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Am J Respir Crit Care Med. 2000 Aug;162(2 Pt 1):393-8.

Improvements in outcomes of acute respiratory failure for patients with human immunodeficiency virus-related Pneumocystis carinii pneumonia.

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Division of Pulmonary and Critical Care Medicine, Department of Medicine, University of Washington, Seattle, Washington, USA.


In the early 1990s, hospital survival among patients with human immunodeficiency virus (HIV)-related Pneumocystis carinii pneumonia (PCP) and respiratory failure was poor, approximately 20%. We examined ICU use and outcomes for patients with acute respiratory failure from PCP from 1995 to 1997. We conducted a retrospective medical record review using a random sample of 71 hospitals in seven regions of the United States. Among 1,660 patients with confirmed or presumed PCP, 155 (9%) received mechanical ventilation for respiratory failure. Factors that predicted use of mechanical ventilation, independent of severity of illness on hospital admission, included African-American ethnicity and geographic location (p </= 0.002). Hospital survival for patients receiving mechanical ventilation was 38% (95% CI 30, 46). Controlling for severity of illness, patients who were on PCP prophylaxis prior to developing PCP were less likely to survive to hospital discharge (p </= 0.02). There were no significant differences in hospital survival regardless of whether patients had received less than or more than 5 d of PCP treatment prior to respiratory failure (39 versus 29%; p = 0.5). In conclusion, from 1995 to 1997, hospital survival after PCP requiring mechanical ventilation was approximately 40%. Physicians caring for patients with severe HIV-related PCP should be aware of the improvements in outcomes for this disease before making recommendations about withholding or withdrawing ventilatory support for respiratory failure.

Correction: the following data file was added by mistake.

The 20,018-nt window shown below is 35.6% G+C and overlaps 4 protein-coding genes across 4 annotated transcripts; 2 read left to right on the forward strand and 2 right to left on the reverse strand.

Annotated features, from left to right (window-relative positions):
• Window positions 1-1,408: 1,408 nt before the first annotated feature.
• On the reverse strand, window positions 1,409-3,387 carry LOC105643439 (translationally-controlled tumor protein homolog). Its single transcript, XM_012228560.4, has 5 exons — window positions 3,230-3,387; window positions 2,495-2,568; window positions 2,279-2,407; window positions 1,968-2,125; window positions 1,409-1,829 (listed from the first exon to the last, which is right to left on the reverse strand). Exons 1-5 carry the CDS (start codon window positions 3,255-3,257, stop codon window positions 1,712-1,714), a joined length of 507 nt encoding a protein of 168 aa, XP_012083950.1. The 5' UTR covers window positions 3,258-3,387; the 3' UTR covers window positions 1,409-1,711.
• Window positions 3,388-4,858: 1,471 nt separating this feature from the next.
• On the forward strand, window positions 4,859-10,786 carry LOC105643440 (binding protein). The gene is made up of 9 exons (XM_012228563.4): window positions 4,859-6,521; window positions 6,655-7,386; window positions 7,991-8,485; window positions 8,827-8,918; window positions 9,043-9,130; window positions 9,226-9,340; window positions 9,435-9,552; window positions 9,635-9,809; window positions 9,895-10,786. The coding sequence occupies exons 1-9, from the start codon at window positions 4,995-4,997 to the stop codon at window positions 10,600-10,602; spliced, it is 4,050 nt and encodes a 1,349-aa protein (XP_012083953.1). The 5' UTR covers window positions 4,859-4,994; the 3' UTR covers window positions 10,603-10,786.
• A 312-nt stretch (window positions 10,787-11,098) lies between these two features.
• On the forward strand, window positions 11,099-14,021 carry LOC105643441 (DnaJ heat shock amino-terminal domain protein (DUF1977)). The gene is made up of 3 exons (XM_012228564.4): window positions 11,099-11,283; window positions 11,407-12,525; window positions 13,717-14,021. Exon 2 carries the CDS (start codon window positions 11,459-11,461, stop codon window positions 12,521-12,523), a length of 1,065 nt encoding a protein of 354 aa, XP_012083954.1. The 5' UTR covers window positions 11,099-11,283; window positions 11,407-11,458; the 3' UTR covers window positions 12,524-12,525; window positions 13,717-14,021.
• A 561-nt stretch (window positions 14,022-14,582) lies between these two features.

[Indexed for MEDLINE]

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